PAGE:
Members of the University’s faculty and administration discussed a proposed change to the first-year orientation and move-in schedule at the last faculty meeting of the semester Dec. 7. Russell Carey ’91 MA’06, executive vice president for planning and policy, also reported an increase in asymptomatic COVID-19 cases in the weeks following Thanksgiving Break.
In the meeting, faculty passed a motion to extend the pilot period on the University’s revised first-year orientation schedule for a third year. Announced in 2020, the updated program shifted first-year move-in day and Academic Advising Day to the Thursday and Friday before Labor Day weekend respectively, increasing the University’s orientation program from four to six days. Prior to the change, the University had the shortest orientation program within the Ivy League.
Dean of the College Rashid Zia ’01 spoke in favor of the scheduling change.
An earlier registration day “allowed colleagues in my office to make personal dedicated outreach to more than two dozen students who weren't able to successfully register (for courses)” prior to Labor Day weekend, Zia said. “These would have been students that would have gone into the first week of the shopping period and had real challenges not knowing what their courses were … (and) needing additional support. It really does allow students to put their academics first.”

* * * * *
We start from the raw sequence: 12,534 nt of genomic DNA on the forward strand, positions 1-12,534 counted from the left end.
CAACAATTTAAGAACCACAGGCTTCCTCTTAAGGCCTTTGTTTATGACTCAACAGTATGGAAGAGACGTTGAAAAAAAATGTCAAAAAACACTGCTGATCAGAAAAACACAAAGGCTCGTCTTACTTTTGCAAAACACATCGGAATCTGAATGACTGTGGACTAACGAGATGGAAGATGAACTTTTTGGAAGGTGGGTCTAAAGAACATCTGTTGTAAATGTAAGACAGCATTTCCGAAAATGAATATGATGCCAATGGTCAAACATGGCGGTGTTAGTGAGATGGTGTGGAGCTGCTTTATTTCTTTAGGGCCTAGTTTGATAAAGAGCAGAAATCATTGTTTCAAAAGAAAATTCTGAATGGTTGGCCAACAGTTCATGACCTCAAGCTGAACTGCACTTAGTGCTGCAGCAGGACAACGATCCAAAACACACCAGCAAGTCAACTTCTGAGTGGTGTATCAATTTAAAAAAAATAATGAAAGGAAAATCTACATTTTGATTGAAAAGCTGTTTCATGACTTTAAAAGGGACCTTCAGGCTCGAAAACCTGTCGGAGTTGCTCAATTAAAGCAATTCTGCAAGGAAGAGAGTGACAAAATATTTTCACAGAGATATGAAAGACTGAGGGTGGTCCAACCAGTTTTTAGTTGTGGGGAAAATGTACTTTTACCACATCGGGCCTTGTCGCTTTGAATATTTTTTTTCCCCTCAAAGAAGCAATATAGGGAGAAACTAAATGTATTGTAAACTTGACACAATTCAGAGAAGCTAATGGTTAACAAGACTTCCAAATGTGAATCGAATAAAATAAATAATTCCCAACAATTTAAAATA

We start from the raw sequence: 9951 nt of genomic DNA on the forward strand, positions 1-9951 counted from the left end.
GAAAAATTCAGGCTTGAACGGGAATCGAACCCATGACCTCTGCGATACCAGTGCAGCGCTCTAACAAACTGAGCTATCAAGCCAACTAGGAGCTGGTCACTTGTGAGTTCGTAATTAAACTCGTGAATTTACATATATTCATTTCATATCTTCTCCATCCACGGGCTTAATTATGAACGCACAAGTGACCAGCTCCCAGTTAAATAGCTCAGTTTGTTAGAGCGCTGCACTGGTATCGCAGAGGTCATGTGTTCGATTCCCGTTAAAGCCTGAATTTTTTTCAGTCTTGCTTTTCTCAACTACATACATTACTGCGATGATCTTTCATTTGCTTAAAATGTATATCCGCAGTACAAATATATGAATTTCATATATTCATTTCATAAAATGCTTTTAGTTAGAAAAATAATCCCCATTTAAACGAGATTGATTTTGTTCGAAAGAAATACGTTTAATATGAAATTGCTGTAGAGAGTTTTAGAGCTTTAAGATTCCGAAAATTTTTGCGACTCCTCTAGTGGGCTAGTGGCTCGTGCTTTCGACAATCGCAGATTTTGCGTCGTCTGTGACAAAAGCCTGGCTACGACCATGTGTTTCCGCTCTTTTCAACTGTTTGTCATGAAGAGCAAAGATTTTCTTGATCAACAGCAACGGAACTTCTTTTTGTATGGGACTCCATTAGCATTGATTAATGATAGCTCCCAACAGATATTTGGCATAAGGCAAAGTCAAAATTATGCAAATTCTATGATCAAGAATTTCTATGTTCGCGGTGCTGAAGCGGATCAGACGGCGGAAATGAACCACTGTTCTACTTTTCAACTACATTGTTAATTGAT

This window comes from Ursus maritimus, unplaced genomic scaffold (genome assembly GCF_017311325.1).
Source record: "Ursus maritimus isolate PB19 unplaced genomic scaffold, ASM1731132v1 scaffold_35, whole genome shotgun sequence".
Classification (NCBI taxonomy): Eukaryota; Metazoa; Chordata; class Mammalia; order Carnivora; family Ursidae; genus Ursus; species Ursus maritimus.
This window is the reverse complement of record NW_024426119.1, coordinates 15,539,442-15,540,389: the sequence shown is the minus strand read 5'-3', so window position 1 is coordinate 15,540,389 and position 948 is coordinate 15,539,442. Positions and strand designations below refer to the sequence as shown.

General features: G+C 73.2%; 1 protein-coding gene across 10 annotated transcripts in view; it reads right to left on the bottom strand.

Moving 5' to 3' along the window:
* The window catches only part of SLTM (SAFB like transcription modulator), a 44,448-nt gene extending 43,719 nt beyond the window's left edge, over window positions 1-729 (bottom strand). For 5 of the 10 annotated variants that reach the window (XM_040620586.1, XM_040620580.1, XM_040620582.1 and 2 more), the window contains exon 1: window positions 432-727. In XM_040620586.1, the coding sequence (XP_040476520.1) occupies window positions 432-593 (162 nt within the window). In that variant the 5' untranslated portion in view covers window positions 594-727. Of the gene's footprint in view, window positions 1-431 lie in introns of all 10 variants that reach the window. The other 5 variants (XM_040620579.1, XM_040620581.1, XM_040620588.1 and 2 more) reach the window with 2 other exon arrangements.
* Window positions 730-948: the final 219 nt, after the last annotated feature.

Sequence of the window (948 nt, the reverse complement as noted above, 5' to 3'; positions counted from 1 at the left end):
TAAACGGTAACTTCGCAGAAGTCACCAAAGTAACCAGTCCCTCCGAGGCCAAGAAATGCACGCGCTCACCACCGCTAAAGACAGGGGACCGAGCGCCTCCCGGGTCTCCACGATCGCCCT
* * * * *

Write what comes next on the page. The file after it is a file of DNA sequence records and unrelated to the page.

Faculty had initially proposed a motion to make the scheduling shift permanent, but some faculty members were concerned about the timing of the orientation program. This led to the proposal of a new motion that only extended the revised program for an additional year.
Amanda Jamieson, associate professor of molecular microbiology and immunology, explained that the new orientation schedule creates timing issues for undergraduate advisors also dealing with graduate student retreats and advising. Other faculty members expressed concern over colleagues who are parents or who receive payment on a monthly basis who have to work on a day in August outside of the academic year.
Ross Cheit, professor of political science and international and public affairs, expressed that a decision should not be made before faculty have been properly “involved or surveyed … as to how this (change affects) them.”
“I appreciate the two dozen students who were helped by this process,” Cheit said, “but I think every person I've talked to in my department considers this a change that was undesirable and really infringed on their summer.”